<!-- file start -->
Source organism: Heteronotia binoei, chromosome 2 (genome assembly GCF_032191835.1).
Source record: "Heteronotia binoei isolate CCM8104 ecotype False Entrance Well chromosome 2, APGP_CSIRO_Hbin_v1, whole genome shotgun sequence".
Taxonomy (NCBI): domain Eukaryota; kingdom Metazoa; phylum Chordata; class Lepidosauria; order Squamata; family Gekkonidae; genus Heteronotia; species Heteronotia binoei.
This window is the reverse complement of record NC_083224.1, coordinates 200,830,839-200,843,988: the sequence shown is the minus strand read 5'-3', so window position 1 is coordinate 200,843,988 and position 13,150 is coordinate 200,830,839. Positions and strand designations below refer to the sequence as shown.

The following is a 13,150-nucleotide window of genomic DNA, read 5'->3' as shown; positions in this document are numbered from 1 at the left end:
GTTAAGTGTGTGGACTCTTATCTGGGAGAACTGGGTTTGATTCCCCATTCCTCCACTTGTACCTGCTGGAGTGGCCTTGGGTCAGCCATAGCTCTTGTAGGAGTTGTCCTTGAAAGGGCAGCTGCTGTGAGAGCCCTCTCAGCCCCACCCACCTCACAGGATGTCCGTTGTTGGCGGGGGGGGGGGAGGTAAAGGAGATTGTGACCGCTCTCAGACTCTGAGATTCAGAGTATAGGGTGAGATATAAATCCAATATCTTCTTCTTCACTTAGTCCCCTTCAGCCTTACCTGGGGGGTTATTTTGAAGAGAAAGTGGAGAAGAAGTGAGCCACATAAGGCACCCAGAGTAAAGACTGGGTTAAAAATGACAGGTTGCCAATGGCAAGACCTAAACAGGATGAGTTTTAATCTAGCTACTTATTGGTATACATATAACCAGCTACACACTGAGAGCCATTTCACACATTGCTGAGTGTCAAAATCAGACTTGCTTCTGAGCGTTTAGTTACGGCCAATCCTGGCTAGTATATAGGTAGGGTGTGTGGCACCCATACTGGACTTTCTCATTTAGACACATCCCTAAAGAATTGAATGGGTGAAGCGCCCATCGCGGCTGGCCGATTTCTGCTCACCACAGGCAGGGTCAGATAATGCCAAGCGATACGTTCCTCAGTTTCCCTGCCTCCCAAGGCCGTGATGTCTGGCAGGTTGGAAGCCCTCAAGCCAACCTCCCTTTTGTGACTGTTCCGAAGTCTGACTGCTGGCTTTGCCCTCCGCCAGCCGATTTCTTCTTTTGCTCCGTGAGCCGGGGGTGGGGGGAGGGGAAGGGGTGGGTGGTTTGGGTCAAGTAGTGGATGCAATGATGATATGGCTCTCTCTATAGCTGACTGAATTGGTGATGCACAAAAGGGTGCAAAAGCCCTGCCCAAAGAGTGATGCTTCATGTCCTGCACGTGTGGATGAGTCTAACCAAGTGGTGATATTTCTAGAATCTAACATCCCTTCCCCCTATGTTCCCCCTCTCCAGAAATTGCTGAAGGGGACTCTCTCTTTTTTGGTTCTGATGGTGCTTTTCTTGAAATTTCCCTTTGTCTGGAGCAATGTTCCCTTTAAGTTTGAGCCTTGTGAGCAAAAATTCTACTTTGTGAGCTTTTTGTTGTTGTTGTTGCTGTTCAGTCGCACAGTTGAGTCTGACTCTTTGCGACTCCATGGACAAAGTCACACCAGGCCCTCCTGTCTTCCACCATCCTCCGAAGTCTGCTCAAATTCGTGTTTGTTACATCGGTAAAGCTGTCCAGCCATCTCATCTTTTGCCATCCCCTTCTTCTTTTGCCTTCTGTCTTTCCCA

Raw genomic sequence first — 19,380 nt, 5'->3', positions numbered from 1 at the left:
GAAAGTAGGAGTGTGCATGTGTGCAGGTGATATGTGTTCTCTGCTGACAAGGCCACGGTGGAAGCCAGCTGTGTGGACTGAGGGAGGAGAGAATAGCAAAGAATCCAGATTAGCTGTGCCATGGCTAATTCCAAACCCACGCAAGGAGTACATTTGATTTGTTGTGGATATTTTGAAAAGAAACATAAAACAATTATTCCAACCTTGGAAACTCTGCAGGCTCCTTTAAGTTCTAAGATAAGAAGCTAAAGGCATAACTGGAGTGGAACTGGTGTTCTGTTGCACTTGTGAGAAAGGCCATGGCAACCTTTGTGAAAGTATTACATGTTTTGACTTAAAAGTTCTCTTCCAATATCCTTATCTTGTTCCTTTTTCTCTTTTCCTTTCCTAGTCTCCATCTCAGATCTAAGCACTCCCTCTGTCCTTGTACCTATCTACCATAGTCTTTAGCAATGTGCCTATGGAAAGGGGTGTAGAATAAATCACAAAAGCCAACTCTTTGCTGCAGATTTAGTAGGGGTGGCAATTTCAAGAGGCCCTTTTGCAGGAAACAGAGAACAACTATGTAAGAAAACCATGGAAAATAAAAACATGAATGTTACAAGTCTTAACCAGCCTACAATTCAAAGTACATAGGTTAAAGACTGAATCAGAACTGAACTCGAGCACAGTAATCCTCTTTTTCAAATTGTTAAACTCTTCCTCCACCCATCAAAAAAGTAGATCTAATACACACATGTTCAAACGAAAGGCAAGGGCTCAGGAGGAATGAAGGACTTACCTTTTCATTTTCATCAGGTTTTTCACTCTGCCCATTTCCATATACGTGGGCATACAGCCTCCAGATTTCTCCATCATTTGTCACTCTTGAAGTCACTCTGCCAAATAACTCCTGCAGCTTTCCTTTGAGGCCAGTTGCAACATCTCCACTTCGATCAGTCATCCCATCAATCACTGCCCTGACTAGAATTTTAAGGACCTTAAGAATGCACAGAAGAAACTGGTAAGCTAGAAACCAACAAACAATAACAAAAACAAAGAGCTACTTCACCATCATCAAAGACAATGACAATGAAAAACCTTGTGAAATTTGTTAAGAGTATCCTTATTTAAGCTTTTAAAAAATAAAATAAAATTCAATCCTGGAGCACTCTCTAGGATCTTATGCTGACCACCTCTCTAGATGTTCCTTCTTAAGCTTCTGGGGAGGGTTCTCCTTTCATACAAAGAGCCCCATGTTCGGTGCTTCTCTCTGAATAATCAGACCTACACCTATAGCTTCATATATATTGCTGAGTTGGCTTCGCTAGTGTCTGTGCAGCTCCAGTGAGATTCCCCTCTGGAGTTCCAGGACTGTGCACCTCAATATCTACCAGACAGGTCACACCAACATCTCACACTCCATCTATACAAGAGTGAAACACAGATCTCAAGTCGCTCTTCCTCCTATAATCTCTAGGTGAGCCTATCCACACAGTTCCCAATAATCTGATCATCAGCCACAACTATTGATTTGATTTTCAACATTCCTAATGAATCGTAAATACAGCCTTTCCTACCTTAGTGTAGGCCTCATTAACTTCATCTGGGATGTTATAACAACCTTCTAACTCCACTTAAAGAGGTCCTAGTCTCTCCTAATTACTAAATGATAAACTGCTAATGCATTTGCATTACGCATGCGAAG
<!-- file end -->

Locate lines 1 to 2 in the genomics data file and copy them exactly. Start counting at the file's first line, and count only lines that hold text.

Source organism: Heteronotia binoei, chromosome 2 (genome assembly GCF_032191835.1).
Source record: "Heteronotia binoei isolate CCM8104 ecotype False Entrance Well chromosome 2, APGP_CSIRO_Hbin_v1, whole genome shotgun sequence".